Swansea University researchers have been awarded a $1.3 million EPSRC funding to virtually test newly manufactured components.
The process involves using 3D X-ray imaging technology to test newly produced components.
Rigorous testing is essential to make sure that components work as they should, especially in high-value manufacturing (HVM).
The researchers contend that this is particularly true when repairing or replacing a part that would in normal circumstances be difficult, impossible or very expensive to fulfill – like in a nuclear plant or on a satellite.
3D X-ray imaging creates image-based simulations. This has the potential to be used instead of physical experiments, to see if components meet the required standard – a development that researchers call ‘virtual qualification.’
The imaging system creates micro-accurate digital replicas of a component – which include any manufacturing flaws, and are then assessed to see how they perform.
The problem is that image-based modelling is still very time-consuming, as images need to be processed manually. This can take weeks for each component to be assessed and verified.
Now a team led by Dr Llion Evans of Swansea University’s College of Engineering are looking to automate the virtual qualification workflow, using new software tools. This would speed up the testing process considerably – what currently takes weeks could potentially be done in a matter of hours.
An additional benefit according to the researchers is that automated processing of the images reduces the risk of human error.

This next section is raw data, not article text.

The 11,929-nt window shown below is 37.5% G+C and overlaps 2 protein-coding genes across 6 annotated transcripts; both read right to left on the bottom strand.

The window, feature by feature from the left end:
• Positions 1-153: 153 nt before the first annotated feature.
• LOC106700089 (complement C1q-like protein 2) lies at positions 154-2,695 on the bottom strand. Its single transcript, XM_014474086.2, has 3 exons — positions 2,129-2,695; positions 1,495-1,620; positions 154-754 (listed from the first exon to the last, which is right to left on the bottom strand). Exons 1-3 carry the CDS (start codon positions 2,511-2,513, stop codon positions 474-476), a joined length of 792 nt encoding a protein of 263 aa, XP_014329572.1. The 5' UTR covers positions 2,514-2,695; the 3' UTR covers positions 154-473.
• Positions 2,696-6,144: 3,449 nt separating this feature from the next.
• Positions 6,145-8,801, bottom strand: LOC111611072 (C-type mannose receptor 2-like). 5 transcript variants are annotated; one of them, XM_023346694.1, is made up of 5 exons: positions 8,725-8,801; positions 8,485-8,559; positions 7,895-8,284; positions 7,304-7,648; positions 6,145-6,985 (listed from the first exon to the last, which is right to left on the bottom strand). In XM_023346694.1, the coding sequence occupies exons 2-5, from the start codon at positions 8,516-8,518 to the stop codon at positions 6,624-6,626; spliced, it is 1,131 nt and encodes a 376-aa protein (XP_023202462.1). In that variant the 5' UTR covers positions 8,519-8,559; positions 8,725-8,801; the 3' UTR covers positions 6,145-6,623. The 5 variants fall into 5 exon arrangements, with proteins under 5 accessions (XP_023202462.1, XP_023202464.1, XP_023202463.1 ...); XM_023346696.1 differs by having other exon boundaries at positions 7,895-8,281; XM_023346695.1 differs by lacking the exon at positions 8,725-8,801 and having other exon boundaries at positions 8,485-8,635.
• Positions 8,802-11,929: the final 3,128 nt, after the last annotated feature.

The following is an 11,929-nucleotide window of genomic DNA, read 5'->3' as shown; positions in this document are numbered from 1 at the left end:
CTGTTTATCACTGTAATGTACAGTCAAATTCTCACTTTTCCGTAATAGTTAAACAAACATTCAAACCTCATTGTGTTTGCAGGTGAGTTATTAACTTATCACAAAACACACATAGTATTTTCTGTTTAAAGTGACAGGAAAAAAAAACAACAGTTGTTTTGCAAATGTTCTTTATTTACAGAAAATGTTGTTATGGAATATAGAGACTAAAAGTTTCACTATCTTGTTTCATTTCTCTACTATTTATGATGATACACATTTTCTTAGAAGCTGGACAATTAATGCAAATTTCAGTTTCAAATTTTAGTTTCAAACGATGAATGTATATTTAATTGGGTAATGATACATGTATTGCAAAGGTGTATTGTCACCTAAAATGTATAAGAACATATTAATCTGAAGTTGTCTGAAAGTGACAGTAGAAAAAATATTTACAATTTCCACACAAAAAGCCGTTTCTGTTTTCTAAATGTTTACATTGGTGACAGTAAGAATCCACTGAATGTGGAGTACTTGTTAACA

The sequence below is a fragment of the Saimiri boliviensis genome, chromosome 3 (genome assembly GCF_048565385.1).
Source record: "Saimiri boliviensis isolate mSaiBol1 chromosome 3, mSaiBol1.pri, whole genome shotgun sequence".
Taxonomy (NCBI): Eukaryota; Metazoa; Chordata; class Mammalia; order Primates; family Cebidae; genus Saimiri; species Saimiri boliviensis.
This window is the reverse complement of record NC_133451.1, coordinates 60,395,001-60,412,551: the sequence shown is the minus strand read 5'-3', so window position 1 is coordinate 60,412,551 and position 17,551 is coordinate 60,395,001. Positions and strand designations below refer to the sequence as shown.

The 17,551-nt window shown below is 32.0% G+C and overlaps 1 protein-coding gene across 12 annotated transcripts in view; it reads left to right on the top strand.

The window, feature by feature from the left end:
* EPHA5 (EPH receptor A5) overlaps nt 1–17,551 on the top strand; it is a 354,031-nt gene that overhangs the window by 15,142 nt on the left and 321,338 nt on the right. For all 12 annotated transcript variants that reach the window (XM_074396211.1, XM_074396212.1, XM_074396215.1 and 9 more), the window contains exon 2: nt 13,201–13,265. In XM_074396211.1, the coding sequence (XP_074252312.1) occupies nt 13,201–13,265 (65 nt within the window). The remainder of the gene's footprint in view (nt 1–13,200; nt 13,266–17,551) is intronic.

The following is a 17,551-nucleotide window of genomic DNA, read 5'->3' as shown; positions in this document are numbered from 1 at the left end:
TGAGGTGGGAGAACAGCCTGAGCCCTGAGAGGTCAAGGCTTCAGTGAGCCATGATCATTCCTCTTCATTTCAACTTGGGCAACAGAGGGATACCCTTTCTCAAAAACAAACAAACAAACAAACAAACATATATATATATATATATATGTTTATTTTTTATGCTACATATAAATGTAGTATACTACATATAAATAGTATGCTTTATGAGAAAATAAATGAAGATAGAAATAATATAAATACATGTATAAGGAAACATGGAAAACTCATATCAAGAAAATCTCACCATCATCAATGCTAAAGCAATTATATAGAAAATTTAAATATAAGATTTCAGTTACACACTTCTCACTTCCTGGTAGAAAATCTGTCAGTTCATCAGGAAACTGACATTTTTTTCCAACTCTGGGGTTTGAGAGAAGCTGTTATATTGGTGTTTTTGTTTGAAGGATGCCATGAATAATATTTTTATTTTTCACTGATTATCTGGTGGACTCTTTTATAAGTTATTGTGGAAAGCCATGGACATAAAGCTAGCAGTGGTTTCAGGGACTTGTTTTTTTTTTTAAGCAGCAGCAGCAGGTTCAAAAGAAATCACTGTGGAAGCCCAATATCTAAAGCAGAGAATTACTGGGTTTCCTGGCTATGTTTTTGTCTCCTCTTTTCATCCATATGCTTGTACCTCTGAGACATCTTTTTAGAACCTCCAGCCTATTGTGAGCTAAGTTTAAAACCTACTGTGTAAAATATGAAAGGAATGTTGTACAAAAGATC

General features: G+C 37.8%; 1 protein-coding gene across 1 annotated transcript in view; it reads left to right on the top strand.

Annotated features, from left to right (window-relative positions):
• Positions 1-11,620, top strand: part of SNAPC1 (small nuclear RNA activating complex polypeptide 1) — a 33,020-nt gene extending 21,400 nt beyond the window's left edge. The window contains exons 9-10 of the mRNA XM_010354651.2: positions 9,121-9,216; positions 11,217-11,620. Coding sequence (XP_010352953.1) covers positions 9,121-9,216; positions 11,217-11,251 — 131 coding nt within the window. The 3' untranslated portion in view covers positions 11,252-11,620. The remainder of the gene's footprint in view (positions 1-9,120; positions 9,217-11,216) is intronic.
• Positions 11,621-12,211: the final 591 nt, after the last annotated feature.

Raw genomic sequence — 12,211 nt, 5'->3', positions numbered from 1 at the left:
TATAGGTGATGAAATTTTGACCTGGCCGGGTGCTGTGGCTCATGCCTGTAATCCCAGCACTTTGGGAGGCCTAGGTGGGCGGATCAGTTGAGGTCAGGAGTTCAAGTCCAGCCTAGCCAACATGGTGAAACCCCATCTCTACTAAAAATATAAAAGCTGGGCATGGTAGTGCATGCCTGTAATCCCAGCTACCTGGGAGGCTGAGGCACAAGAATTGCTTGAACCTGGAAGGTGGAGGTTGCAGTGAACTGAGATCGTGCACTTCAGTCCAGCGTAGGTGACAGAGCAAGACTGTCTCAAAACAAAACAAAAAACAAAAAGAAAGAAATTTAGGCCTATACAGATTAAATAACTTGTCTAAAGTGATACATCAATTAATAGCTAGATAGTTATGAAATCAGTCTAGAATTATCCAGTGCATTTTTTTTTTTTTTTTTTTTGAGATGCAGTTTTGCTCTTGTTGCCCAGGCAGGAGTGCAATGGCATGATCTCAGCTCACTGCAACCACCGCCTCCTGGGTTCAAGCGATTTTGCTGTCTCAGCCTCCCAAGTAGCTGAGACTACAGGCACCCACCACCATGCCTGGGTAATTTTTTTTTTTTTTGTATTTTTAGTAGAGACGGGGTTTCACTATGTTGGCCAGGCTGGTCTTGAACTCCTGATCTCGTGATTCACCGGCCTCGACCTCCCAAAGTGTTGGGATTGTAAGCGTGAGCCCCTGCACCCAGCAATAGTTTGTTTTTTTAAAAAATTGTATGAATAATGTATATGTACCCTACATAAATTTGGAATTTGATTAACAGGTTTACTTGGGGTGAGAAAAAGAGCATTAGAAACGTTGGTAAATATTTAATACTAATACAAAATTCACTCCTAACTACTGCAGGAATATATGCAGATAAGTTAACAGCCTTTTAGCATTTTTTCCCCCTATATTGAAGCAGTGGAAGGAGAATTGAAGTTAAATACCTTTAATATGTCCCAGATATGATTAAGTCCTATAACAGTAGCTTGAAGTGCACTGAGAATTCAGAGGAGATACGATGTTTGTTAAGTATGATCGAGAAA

“Virtual qualification can be a big boost for manufacturing industry. But to make it worth companies’ while using it on their production lines, it has to be quick enough to work on the large scale they need,” asserts Evans.
The professor contends that automatic processing can give better data on how each individual part is performing, not just a simple pass or fail.
In the long term, it could be used across all sectors of high-value manufacturing – aerospace, automotive industry, and the energy generation sector, for example, opines Evans.
The Swansea-led project which will run for five years, involves experts from other organisations, including the UK Atomic Energy Authority, Airbus Defence and Space, Nikon Metrology, TWI, Synopsys and Diamond Light Source.
The team has further announced that it will begin testing its work on a batch of heat exchange components at the UK Atomic Energy Authority.
Image credit and content: Swansea University